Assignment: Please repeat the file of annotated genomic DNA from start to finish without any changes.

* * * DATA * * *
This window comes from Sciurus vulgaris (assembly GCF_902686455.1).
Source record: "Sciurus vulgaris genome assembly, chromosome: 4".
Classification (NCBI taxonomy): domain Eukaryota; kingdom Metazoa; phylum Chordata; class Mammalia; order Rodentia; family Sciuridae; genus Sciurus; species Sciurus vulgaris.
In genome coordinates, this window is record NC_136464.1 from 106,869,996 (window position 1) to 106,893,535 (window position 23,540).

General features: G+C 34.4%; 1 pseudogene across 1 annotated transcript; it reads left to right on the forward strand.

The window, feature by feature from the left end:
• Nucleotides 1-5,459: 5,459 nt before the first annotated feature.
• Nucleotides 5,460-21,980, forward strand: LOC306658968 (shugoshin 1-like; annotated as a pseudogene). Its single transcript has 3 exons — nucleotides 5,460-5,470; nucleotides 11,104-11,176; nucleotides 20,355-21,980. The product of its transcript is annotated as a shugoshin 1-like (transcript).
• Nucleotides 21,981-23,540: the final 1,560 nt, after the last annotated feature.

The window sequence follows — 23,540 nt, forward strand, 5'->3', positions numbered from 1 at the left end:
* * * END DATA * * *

This window comes from Sciurus vulgaris (assembly GCF_902686455.1).
Source record: "Sciurus vulgaris genome assembly, chromosome: 4".
Classification (NCBI taxonomy): domain Eukaryota; kingdom Metazoa; phylum Chordata; class Mammalia; order Rodentia; family Sciuridae; genus Sciurus; species Sciurus vulgaris.
In genome coordinates, this window is record NC_136464.1 from 106,869,996 (window position 1) to 106,893,535 (window position 23,540).

General features: G+C 34.4%; 1 pseudogene across 1 annotated transcript; it reads left to right on the forward strand.

The window, feature by feature from the left end:
• Nucleotides 1-5,459: 5,459 nt before the first annotated feature.
• Nucleotides 5,460-21,980, forward strand: LOC306658968 (shugoshin 1-like; annotated as a pseudogene). Its single transcript has 3 exons — nucleotides 5,460-5,470; nucleotides 11,104-11,176; nucleotides 20,355-21,980. The product of its transcript is annotated as a shugoshin 1-like (transcript).
• Nucleotides 21,981-23,540: the final 1,560 nt, after the last annotated feature.

The window sequence follows — 23,540 nt, forward strand, 5'->3', positions numbered from 1 at the left end: